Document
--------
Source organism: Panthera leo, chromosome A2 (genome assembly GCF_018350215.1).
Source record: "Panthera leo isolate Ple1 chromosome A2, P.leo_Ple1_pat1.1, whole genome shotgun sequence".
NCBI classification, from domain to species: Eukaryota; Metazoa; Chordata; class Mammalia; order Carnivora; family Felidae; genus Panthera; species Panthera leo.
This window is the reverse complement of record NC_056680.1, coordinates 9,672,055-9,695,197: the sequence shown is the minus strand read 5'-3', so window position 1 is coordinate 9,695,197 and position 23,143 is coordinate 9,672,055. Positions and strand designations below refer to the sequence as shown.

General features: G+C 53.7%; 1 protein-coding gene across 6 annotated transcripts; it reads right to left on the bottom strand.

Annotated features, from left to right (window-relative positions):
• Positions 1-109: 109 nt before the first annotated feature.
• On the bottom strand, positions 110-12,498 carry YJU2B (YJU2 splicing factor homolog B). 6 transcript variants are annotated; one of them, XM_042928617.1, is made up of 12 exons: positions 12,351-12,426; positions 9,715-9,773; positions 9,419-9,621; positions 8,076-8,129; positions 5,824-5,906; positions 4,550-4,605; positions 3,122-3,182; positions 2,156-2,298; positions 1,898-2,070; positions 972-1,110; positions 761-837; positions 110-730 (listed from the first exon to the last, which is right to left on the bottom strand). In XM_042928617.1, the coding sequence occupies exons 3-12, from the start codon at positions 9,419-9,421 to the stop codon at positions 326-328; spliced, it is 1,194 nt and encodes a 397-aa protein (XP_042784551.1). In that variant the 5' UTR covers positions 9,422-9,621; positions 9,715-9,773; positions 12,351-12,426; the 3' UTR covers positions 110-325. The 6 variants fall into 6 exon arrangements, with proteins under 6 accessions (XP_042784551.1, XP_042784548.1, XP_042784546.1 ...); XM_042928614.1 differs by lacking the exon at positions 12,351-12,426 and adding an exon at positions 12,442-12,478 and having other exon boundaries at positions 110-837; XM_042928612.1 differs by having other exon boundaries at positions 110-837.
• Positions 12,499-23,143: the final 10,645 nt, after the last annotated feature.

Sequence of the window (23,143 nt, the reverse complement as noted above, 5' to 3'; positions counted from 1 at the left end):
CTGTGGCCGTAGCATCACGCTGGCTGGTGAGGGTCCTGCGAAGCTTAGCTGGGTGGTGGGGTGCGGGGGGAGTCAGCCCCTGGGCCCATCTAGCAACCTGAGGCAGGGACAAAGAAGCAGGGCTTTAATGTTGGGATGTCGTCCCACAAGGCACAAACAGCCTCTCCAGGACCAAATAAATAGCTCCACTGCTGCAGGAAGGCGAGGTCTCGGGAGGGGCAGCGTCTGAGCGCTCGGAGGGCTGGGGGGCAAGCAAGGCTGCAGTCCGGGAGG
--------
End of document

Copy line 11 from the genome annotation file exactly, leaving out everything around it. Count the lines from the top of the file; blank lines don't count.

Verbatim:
CTGTGGCCGTAGCATCACGCTGGCTGGTGAGGGTCCTGCGAAGCTTAGCTGGGTGGTGGGGTGCGGGGGGAGTCAGCCCCTGGGCCCATCTAGCAACCTGAGGCAGGGACAAAGAAGCAGGGCTTTAATGTTGGGATGTCGTCCCACAAGGCACAAACAGCCTCTCCAGGACCAAATAAATAGCTCCACTGCTGCAGGAAGGCGAGGTCTCGGGAGGGGCAGCGTCTGAGCGCTCGGAGGGCTGGGGGGCAAGCAAGGCTGCAGTCCGGGAGG